Epiphytes and hemi-epiphytes are important floristic, structural and functional components of tropical rainforests. Their specific responses to light, temperature and water conditions during seed germination allow them to coexist with tropical forest trees. Here we investigated the effects of temperature, red to far-red light ratio (R:FR ratio) and water stress on seed germination of Ficus virens in tropical seasonal rainforest in Southwest China. We used incubators to create required temperature regimes, polyester filters to produce R:FR ratio gradients and mannitol solutions to simulate water stress. It was found that seed germination of F. virens was inhibited in the simulated understory conditions, i.e., at lower temperature (22/23°C), especially when combined with the R:FR ratio of 0.25, for which the germination percentage was less than 20%. In contrast, the seed germination percentages in the simulated canopy environment (22/32°C) showed no significant difference between R:FR ratios, with an average seed germination percentage as high as 65.8%. Seed germination delayed and decreased along with increasing water stress and was completely inhibited at -2.5 MPa, which might suggest that it is a kind of adaptation for F. virens seeds to detect the rainy season as germination chance on the canopy. Therefore, our study revealed the physiological mechanism for F. virens to be able to adapt to canopy environment.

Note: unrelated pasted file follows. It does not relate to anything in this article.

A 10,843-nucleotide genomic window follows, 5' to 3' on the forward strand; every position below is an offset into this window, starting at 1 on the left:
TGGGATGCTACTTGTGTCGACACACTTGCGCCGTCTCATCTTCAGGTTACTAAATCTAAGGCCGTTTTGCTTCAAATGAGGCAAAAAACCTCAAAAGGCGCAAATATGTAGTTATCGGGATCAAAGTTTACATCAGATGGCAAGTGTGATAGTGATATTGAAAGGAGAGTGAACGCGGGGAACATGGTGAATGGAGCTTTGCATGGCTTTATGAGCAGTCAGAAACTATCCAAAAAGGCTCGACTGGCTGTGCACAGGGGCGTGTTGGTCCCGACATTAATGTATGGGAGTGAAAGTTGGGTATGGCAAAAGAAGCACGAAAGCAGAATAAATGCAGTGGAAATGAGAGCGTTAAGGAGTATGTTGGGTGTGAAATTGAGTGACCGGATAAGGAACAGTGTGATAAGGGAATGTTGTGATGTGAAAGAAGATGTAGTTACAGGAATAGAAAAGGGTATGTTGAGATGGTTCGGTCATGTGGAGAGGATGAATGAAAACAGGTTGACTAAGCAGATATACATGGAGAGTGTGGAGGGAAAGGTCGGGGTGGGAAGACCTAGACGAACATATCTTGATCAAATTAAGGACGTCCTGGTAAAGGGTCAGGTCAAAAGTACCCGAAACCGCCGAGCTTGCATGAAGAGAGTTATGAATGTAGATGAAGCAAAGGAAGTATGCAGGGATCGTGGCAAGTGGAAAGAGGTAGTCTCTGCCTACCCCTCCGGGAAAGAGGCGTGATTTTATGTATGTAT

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Vol. 66 • No. 1